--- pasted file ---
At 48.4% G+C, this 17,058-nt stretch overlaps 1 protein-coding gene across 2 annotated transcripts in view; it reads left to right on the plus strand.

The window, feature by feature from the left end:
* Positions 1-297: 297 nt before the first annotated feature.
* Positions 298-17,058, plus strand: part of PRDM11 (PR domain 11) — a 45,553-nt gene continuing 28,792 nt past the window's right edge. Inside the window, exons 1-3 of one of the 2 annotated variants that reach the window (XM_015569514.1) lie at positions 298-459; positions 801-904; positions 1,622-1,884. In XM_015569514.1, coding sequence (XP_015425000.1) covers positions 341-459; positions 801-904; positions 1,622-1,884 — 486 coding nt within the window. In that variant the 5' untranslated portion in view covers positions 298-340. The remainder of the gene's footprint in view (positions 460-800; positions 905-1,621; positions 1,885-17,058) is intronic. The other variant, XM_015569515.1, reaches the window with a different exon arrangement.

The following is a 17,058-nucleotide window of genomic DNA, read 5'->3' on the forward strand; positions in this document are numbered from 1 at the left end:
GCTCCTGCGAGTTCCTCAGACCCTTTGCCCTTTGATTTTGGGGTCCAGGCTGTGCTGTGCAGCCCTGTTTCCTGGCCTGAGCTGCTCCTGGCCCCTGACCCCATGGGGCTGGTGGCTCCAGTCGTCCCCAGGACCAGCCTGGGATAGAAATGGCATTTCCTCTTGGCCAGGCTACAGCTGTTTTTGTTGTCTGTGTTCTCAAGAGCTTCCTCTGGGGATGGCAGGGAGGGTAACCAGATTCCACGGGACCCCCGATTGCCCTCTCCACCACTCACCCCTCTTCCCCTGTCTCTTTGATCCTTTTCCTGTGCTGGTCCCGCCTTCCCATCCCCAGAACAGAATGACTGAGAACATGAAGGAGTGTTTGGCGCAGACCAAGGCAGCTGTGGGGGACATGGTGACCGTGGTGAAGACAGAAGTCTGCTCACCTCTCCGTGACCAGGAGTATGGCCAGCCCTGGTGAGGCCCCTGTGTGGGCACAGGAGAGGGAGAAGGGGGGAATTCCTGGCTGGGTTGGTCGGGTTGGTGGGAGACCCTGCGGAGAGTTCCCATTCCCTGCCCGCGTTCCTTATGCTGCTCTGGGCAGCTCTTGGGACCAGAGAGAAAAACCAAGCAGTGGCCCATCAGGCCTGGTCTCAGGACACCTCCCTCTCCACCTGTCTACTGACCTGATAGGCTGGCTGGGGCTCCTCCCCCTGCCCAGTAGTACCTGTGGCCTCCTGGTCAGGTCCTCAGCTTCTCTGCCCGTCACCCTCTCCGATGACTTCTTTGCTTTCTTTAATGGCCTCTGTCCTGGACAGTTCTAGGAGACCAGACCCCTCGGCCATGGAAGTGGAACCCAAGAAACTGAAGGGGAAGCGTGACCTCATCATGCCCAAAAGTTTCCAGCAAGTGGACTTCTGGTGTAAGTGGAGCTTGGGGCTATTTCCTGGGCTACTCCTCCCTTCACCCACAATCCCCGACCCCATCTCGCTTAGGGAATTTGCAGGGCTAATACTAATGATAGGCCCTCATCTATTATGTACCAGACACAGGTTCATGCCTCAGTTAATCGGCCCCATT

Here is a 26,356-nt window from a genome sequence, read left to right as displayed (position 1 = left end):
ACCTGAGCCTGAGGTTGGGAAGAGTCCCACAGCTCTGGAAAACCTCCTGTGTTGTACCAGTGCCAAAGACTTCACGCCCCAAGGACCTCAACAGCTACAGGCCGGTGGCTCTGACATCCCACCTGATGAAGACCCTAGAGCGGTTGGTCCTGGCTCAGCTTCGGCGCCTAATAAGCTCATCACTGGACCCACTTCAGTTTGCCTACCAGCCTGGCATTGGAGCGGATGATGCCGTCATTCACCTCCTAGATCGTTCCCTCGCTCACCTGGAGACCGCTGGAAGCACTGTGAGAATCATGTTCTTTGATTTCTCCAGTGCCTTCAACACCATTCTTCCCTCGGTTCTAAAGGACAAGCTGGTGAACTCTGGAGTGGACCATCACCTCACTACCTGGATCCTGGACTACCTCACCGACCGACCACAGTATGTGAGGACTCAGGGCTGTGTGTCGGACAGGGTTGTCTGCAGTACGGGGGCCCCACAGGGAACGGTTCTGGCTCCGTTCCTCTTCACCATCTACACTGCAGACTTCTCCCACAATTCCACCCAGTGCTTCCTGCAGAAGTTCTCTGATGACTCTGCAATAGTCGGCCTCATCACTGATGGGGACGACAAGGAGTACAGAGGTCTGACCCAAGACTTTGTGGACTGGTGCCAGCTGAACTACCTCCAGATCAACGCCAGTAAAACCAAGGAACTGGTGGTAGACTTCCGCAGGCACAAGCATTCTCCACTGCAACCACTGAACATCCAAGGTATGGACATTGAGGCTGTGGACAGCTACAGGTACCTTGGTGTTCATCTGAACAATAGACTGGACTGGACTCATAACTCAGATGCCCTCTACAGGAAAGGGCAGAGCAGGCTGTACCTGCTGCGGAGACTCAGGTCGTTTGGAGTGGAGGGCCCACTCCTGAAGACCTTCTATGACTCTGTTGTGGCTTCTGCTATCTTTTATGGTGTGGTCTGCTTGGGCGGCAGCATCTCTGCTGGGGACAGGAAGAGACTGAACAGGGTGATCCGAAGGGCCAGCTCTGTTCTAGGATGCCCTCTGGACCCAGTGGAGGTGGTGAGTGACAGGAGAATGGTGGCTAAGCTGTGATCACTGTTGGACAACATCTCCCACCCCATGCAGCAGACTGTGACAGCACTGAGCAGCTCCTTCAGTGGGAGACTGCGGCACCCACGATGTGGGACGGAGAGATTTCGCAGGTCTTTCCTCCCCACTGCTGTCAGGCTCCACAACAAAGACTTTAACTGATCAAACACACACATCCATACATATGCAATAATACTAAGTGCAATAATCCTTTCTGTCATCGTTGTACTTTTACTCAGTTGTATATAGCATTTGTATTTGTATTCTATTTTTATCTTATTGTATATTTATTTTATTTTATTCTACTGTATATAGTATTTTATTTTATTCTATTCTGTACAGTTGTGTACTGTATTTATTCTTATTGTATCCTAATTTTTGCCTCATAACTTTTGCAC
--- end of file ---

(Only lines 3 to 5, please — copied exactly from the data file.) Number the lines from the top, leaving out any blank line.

* Positions 1-297: 297 nt before the first annotated feature.
* Positions 298-17,058, plus strand: part of PRDM11 (PR domain 11) — a 45,553-nt gene continuing 28,792 nt past the window's right edge. Inside the window, exons 1-3 of one of the 2 annotated variants that reach the window (XM_015569514.1) lie at positions 298-459; positions 801-904; positions 1,622-1,884. In XM_015569514.1, coding sequence (XP_015425000.1) covers positions 341-459; positions 801-904; positions 1,622-1,884 — 486 coding nt within the window. In that variant the 5' untranslated portion in view covers positions 298-340. The remainder of the gene's footprint in view (positions 460-800; positions 905-1,621; positions 1,885-17,058) is intronic. The other variant, XM_015569515.1, reaches the window with a different exon arrangement.

The following is a 17,058-nucleotide window of genomic DNA, read 5'->3' on the forward strand; positions in this document are numbered from 1 at the left end: